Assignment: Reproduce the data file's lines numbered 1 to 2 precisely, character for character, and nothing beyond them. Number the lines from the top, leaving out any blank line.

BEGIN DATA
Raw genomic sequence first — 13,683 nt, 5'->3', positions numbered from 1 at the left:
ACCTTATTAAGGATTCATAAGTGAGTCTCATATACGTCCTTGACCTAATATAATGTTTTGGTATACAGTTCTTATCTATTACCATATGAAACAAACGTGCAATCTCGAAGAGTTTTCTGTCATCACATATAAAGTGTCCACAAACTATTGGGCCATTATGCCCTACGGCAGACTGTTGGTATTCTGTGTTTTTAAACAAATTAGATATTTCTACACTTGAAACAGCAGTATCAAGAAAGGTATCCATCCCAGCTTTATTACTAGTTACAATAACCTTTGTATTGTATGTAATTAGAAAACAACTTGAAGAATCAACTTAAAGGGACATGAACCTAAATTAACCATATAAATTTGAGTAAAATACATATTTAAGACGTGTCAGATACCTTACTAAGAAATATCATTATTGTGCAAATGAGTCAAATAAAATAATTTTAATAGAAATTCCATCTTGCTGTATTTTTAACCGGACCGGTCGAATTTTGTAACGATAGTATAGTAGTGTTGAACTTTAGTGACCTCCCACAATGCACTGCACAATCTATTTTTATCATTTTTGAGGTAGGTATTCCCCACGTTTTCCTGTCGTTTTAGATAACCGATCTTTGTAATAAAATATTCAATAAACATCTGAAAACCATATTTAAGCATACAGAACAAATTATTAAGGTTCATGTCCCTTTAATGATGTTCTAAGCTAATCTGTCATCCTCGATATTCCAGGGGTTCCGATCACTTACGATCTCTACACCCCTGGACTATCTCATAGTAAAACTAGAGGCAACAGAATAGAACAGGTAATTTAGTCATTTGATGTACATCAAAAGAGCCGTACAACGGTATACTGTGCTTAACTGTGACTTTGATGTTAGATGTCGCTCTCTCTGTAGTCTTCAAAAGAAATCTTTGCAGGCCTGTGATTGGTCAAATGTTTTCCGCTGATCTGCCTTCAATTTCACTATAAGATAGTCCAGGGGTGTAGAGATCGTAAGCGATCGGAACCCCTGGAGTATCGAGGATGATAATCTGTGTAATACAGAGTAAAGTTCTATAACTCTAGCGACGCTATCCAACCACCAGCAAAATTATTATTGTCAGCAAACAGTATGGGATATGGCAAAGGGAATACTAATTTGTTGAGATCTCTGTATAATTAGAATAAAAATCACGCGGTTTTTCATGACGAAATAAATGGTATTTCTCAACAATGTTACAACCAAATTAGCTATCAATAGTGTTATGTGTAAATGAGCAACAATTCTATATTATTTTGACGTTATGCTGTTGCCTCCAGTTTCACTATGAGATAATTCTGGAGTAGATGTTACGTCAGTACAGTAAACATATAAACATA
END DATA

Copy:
Raw genomic sequence first — 13,683 nt, 5'->3', positions numbered from 1 at the left:
ACCTTATTAAGGATTCATAAGTGAGTCTCATATACGTCCTTGACCTAATATAATGTTTTGGTATACAGTTCTTATCTATTACCATATGAAACAAACGTGCAATCTCGAAGAGTTTTCTGTCATCACATATAAAGTGTCCACAAACTATTGGGCCATTATGCCCTACGGCAGACTGTTGGTATTCTGTGTTTTTAAACAAATTAGATATTTCTACACTTGAAACAGCAGTATCAAGAAAGGTATCCATCCCAGCTTTATTACTAGTTACAATAACCTTTGTATTGTATGTAATTAGAAAACAACTTGAAGAATCAACTTAAAGGGACATGAACCTAAATTAACCATATAAATTTGAGTAAAATACATATTTAAGACGTGTCAGATACCTTACTAAGAAATATCATTATTGTGCAAATGAGTCAAATAAAATAATTTTAATAGAAATTCCATCTTGCTGTATTTTTAACCGGACCGGTCGAATTTTGTAACGATAGTATAGTAGTGTTGAACTTTAGTGACCTCCCACAATGCACTGCACAATCTATTTTTATCATTTTTGAGGTAGGTATTCCCCACGTTTTCCTGTCGTTTTAGATAACCGATCTTTGTAATAAAATATTCAATAAACATCTGAAAACCATATTTAAGCATACAGAACAAATTATTAAGGTTCATGTCCCTTTAATGATGTTCTAAGCTAATCTGTCATCCTCGATATTCCAGGGGTTCCGATCACTTACGATCTCTACACCCCTGGACTATCTCATAGTAAAACTAGAGGCAACAGAATAGAACAGGTAATTTAGTCATTTGATGTACATCAAAAGAGCCGTACAACGGTATACTGTGCTTAACTGTGACTTTGATGTTAGATGTCGCTCTCTCTGTAGTCTTCAAAAGAAATCTTTGCAGGCCTGTGATTGGTCAAATGTTTTCCGCTGATCTGCCTTCAATTTCACTATAAGATAGTCCAGGGGTGTAGAGATCGTAAGCGATCGGAACCCCTGGAGTATCGAGGATGATAATCTGTGTAATACAGAGTAAAGTTCTATAACTCTAGCGACGCTATCCAACCACCAGCAAAATTATTATTGTCAGCAAACAGTATGGGATATGGCAAAGGGAATACTAATTTGTTGAGATCTCTGTATAATTAGAATAAAAATCACGCGGTTTTTCATGACGAAATAAATGGTATTTCTCAACAATGTTACAACCAAATTAGCTATCAATAGTGTTATGTGTAAATGAGCAACAATTCTATATTATTTTGACGTTATGCTGTTGCCTCCAGTTTCACTATGAGATAATTCTGGAGTAGATGTTACGTCAGTACAGTAAACATATAAACATA